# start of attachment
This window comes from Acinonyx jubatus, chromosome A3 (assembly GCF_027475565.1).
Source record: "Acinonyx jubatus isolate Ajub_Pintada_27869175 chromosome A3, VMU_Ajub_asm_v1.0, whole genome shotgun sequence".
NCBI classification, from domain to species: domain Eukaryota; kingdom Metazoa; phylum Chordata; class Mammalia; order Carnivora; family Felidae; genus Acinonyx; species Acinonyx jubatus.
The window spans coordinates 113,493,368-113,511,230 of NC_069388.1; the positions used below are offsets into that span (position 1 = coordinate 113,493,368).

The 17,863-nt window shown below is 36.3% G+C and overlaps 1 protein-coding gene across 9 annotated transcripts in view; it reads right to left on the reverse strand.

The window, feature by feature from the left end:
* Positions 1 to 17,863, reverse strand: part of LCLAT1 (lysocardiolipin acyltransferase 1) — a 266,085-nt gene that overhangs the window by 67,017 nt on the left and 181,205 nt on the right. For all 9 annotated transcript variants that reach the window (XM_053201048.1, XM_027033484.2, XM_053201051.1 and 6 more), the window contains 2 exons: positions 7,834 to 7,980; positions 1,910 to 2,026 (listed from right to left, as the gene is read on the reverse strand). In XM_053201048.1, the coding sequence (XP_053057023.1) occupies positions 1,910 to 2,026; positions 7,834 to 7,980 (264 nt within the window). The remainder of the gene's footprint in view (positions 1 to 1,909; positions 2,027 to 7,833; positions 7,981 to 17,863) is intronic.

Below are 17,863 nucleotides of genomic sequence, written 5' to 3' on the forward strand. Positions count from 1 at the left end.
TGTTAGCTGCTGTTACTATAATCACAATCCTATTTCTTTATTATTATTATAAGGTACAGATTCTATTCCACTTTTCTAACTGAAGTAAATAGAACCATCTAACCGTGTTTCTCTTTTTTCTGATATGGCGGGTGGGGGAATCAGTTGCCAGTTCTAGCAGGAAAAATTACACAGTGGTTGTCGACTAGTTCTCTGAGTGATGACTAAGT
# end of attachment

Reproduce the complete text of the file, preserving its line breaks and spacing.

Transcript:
This window comes from Acinonyx jubatus, chromosome A3 (assembly GCF_027475565.1).
Source record: "Acinonyx jubatus isolate Ajub_Pintada_27869175 chromosome A3, VMU_Ajub_asm_v1.0, whole genome shotgun sequence".
NCBI classification, from domain to species: domain Eukaryota; kingdom Metazoa; phylum Chordata; class Mammalia; order Carnivora; family Felidae; genus Acinonyx; species Acinonyx jubatus.
The window spans coordinates 113,493,368-113,511,230 of NC_069388.1; the positions used below are offsets into that span (position 1 = coordinate 113,493,368).

The 17,863-nt window shown below is 36.3% G+C and overlaps 1 protein-coding gene across 9 annotated transcripts in view; it reads right to left on the reverse strand.

The window, feature by feature from the left end:
* Positions 1 to 17,863, reverse strand: part of LCLAT1 (lysocardiolipin acyltransferase 1) — a 266,085-nt gene that overhangs the window by 67,017 nt on the left and 181,205 nt on the right. For all 9 annotated transcript variants that reach the window (XM_053201048.1, XM_027033484.2, XM_053201051.1 and 6 more), the window contains 2 exons: positions 7,834 to 7,980; positions 1,910 to 2,026 (listed from right to left, as the gene is read on the reverse strand). In XM_053201048.1, the coding sequence (XP_053057023.1) occupies positions 1,910 to 2,026; positions 7,834 to 7,980 (264 nt within the window). The remainder of the gene's footprint in view (positions 1 to 1,909; positions 2,027 to 7,833; positions 7,981 to 17,863) is intronic.

Below are 17,863 nucleotides of genomic sequence, written 5' to 3' on the forward strand. Positions count from 1 at the left end.
TGTTAGCTGCTGTTACTATAATCACAATCCTATTTCTTTATTATTATTATAAGGTACAGATTCTATTCCACTTTTCTAACTGAAGTAAATAGAACCATCTAACCGTGTTTCTCTTTTTTCTGATATGGCGGGTGGGGGAATCAGTTGCCAGTTCTAGCAGGAAAAATTACACAGTGGTTGTCGACTAGTTCTCTGAGTGATGACTAAGT